At breakfast Friday morning, Bert, his left eye still partially closed from the swelling, asked Brother Daniel if he could clarify something for him about the Rapture.
“Mr. Gilbert, I’m surprised that you have an interest in such matters. Perhaps your recent weekend experience has caused you to reflect on your own relationship with God.”
“That could be it,” said Bert. “But I think it’s probably more of a practical matter.”
“And that would be?” said Brother Daniel.
“Well,” said Bert, “when the faithful rise up to meet Jesus in the sky, will they float up slowly and majestically, giving the rest of us a chance to look up under dresses and such, or will they fire up like Fourth of July rockets, perhaps shedding a shoe or other loose pieces of clothing in the process?”
Michael had just taken a drink of fruit juice and his reaction to Bert’s question was to shoot juice through his nose and to begin choking on the rest, which was the perfect cover for his mirth.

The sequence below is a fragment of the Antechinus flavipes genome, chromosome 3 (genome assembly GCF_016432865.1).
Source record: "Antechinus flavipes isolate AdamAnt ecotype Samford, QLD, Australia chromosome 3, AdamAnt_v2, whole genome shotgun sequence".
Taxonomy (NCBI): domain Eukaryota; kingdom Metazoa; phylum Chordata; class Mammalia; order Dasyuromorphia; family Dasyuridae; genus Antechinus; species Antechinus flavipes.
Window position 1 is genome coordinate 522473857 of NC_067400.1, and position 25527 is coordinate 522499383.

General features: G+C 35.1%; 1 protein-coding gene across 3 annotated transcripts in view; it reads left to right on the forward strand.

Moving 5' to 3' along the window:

“Mr. Gilbert, your mocking question illustrates why you are to be left behind,” said Brother Daniel as he rose to return to his tent.
“No, really,” said Bert to the retreating figure. “Will everyone have to be outside when it happens or will those inside thump up against the ceiling until they can work their way over to a window or open door?”
Brother Daniel disappeared into his tent.
Michael looked around the table. Mother Daniel and Ruth both had a hand over their mouths, and a tear was working its way down Mother Daniel’s cheek. Ruth’s eyes were squeezed shut. Rebecca had put her head down on her hands, which were resting on the table, and her shoulders bobbed up and down. Petey his face, a mask of bewilderment, just looked from one person to the next.
“These are just practical questions,” said Bert as he stood to clear away his dishes. “It doesn’t mean that I question the theology. Brother Daniel is perhaps too sensitive; back to work, Michael.”
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